AP Analysis: Lawmakers' jobs both boon and conflict

January 14, 2013 8:36:29 AM



JACKSON -- It's the strength and the weakness of a citizen legislature -- many Mississippi lawmakers have other jobs back home. A strength, because it gives them knowledge of particular subjects they make laws on. A weakness, because it can make them look like they're pulling for their own self-interest when they're in Jackson. 


"In most jobs your experience is considered an advantage," said Natalie Wood, a policy specialist with the National Council for State Legislatures. "But in legislatures, sometimes it can be considered a liability." 


The two sides of that coin were on display on the first day of the 2013 Mississippi Legislature last week, as the House Insurance Committee considered proposals to regulate special deals cut by drug plans with chain and mail-order pharmacies. 


The committee includes two pharmacists -- Republicans John Read of Gautier and Bobby Howell of Kilmichael. Read, according to his 2011 economic interest disclosure, works as a pharmacist for Fred's Super Dollar. Howell, according to his statement, is retired. 


Committee members faced appeals from pharmacists, especially those who own independent drug stores, to force drug plan managers to deal with all pharmacies on equal terms. The state already has a law that's supposed to allow any drug store to participate in any insurance plan that the drug store accepts the terms of. But pharmacists say it's not working, as plan managers push beneficiaries toward exclusive deals with chains and mail-order pharmacies. 


Also sitting in on the meeting was Rep. Forrest Hamilton, R-Olive Branch. A former drug store owner, he still works part-time as pharmacist at a psychiatric hospital. That means changes in how drug stores get paid wouldn't affect his income. 


"I don't have a dog in this, but I understand both sides and both issues," Hamilton said.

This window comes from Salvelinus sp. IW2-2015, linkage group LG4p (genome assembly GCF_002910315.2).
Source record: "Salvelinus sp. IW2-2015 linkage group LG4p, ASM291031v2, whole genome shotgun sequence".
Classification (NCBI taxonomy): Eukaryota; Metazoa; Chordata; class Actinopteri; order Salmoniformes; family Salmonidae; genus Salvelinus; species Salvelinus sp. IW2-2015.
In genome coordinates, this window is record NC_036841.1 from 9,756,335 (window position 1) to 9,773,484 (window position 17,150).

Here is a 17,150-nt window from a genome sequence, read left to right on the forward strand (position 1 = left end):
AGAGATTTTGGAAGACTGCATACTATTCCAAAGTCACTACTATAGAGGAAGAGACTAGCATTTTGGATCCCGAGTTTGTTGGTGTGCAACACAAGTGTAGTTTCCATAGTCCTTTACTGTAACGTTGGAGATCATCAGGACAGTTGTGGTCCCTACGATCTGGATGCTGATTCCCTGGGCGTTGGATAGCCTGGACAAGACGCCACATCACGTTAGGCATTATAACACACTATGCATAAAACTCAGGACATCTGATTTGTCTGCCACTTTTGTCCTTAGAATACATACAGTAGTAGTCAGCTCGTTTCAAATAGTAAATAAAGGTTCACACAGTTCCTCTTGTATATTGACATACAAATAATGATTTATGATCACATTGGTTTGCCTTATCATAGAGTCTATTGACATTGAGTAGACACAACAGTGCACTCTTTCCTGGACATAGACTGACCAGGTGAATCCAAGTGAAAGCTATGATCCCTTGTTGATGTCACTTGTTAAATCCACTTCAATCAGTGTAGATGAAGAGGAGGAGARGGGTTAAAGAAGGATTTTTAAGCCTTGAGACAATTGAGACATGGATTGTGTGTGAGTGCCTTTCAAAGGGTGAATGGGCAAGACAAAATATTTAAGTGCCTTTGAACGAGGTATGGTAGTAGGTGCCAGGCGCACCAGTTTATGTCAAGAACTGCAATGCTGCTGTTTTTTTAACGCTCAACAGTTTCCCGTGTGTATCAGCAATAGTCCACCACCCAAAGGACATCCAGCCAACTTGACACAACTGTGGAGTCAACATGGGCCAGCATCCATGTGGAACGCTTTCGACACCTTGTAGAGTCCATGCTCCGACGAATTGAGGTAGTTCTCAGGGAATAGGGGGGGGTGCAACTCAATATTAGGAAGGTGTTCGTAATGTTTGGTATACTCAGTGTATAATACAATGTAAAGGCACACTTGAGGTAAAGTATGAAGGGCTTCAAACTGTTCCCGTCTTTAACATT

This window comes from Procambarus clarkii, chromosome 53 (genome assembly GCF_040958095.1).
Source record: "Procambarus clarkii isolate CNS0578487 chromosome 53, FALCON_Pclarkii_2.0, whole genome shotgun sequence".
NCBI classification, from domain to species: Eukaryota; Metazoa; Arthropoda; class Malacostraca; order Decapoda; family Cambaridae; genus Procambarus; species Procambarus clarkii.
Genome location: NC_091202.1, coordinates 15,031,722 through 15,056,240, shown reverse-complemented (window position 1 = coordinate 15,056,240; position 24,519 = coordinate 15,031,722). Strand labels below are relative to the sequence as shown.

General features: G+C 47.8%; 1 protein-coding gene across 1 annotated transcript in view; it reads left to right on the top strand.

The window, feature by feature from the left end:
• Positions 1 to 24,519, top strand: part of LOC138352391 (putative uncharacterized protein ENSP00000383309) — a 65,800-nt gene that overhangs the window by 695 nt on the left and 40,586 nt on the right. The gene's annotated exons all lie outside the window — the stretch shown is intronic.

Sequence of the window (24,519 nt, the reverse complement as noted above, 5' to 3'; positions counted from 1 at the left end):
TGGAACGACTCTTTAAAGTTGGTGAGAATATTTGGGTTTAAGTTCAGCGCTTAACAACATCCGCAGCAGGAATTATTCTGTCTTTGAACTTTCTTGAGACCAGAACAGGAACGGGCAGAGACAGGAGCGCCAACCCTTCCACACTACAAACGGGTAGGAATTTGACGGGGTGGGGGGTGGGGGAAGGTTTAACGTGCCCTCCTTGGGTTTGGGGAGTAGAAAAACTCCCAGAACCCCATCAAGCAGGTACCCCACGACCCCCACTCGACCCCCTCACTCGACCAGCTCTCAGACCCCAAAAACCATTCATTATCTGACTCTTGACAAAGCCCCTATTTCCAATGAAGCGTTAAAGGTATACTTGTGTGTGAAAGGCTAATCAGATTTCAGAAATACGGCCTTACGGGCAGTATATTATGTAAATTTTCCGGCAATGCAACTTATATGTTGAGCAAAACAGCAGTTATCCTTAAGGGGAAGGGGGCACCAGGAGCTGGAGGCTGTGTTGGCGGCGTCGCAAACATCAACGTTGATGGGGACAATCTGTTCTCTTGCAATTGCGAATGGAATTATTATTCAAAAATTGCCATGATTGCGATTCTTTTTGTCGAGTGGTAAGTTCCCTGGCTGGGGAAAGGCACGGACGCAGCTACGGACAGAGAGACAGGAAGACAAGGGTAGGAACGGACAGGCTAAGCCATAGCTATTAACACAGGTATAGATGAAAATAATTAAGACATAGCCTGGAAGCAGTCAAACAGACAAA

He's all for restrictions on special deals, not because it would benefit his former colleagues, other independent pharmacists, but because he says it's good for the public. 


"The No. 1 thing I think we need to be concerned about is the welfare of our constituents," Hamilton said. 


Pharmacist-legislators are far from the only lawmakers who might have to vote on regulating their own profession. Many Mississippi legislators are retired, but others work as lawyers, real estate agents, farmers, accountants, ministers, homebuilders, teachers, even paramedics, undertakers, exterminators and optometrists.  


For example, House Insurance Committee Chairman Gary Chism, R-Columbus, is an insurance agent. He has long wanted to make it harder to evade Mississippi's mandatory auto insurance law. That would benefit drivers who collide with others who are now uninsured. But it could also help Chism sell more auto insurance.  


Wood, who works for NCSL's center for ethics and government , says Mississippi is not unusual. 


"With citizen legislatures, but with all legislatures, it's an issue," she said. "Conflict of interest is the most common ethical dilemma that legislators face. Conflicts are not good or bad. It's how you handle them." 


In Mississippi, both legislative rules and state ethics law say lawmakers shouldn't vote on issues in which they have a financial interest. 


State ethics law says officeholders can't use their office to gain financial benefits for themselves, their families or their businesses. Officials can't vote to send money directly to their business, but it may be legal for them to take regulatory actions that benefit their industry in general. 


But knowledge of an industry can benefit the public. In Mississippi, most legislative committees don't have staff members to research issues. Lawmakers often rely on lobbyists or government officials to explain proposals. Lawmakers with professional experience can test those claims against their own knowledge.